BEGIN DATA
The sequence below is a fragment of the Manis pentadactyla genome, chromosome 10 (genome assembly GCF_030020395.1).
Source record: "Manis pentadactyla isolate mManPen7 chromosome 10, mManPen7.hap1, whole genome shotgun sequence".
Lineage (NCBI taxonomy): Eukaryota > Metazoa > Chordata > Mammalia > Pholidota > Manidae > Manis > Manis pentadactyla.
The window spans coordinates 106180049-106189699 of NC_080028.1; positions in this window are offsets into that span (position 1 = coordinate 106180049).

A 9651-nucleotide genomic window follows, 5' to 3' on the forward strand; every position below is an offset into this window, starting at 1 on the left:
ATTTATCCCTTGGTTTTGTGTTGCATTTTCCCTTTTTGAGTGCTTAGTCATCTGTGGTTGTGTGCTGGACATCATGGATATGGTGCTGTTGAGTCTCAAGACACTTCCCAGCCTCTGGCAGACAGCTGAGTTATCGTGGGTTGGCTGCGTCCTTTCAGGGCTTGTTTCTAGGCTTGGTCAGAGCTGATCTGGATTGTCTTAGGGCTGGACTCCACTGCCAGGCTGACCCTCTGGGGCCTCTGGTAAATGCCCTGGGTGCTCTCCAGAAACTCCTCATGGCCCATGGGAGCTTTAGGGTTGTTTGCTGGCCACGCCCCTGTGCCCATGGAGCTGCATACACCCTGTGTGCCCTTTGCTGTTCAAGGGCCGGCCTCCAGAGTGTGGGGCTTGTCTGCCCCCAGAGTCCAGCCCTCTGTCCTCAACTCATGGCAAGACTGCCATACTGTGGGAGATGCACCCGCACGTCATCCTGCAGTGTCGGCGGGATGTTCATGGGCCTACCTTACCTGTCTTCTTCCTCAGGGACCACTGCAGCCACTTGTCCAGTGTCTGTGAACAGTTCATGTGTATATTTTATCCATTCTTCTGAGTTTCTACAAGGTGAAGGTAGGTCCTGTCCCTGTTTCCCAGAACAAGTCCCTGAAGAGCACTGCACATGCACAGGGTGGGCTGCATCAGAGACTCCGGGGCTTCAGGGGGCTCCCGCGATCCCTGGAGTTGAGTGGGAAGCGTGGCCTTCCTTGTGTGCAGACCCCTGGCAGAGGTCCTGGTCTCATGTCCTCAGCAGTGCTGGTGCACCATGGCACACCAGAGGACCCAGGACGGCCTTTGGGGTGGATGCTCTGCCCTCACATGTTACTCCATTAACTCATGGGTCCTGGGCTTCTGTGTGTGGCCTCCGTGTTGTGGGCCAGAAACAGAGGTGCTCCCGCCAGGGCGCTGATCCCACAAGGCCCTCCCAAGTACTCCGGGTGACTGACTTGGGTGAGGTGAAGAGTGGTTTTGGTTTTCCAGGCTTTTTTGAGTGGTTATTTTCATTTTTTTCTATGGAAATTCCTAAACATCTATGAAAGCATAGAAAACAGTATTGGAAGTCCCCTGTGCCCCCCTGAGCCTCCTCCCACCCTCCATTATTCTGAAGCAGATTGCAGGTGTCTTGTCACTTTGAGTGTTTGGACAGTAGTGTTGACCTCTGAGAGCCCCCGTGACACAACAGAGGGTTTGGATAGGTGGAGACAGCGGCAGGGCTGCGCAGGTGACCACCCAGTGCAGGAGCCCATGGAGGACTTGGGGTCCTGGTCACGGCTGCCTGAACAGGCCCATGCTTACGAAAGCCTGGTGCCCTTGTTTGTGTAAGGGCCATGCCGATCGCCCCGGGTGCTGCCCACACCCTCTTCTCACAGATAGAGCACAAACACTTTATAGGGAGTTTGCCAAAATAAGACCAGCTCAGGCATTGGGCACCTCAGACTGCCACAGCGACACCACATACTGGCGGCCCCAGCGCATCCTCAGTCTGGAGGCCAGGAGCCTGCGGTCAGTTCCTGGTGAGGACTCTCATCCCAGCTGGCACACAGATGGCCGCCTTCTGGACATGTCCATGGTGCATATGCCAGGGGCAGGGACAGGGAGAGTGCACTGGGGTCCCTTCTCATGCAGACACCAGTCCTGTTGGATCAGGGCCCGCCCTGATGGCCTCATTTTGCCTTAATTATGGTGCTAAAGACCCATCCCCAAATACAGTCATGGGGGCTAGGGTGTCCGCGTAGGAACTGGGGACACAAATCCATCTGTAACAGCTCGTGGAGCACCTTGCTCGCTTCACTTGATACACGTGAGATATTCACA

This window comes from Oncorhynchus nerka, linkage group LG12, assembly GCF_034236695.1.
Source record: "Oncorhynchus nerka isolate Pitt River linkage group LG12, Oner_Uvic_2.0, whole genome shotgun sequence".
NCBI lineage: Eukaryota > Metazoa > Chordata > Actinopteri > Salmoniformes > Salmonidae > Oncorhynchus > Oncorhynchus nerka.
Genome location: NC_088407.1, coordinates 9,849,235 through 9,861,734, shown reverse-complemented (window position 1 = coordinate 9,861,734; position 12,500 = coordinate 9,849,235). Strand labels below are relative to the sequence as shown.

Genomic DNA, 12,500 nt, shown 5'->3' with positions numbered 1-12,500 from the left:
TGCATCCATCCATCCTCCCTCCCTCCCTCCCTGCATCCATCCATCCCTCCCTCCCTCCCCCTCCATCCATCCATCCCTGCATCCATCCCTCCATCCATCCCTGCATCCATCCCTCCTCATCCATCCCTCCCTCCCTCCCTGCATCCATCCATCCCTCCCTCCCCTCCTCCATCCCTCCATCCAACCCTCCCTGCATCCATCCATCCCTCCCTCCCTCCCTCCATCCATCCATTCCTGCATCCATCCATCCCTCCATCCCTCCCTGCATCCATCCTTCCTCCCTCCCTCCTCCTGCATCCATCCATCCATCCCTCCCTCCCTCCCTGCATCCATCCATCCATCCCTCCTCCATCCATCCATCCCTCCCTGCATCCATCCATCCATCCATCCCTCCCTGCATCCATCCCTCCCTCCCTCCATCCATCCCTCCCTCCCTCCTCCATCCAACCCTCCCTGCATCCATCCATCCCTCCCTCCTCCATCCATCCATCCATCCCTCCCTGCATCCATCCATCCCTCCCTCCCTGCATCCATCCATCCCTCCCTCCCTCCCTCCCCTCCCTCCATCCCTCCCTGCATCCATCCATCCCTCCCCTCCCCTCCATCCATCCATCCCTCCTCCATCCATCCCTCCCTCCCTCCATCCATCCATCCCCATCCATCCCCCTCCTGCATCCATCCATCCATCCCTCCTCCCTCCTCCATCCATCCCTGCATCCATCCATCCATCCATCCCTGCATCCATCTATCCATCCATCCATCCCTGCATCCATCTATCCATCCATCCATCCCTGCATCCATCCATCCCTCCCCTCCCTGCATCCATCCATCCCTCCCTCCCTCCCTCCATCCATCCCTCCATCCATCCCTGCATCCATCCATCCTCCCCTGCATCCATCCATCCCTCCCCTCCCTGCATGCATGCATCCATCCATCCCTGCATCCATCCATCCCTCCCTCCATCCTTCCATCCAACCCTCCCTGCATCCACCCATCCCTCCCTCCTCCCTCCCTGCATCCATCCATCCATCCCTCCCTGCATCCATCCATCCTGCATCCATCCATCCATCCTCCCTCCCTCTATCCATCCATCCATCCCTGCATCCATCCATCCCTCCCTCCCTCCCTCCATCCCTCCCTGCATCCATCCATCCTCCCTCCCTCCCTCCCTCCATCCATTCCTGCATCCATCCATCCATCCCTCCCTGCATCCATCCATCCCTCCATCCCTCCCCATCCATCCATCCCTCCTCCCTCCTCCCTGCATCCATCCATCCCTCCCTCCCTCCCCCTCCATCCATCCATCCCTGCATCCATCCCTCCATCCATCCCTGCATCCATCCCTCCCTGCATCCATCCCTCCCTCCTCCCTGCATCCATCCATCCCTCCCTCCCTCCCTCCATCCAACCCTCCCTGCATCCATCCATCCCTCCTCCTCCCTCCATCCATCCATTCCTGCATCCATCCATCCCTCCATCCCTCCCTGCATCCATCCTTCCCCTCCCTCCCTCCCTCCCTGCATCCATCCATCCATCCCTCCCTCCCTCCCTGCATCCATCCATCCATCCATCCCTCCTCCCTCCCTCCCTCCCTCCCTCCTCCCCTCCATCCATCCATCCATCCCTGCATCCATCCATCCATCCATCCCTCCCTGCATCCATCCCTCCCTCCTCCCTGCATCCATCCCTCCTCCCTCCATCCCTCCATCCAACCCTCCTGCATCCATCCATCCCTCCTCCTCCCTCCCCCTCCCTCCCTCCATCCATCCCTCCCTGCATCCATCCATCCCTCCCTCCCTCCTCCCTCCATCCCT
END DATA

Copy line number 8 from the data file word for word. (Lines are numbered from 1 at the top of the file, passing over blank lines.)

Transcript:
Source record: "Oncorhynchus nerka isolate Pitt River linkage group LG12, Oner_Uvic_2.0, whole genome shotgun sequence".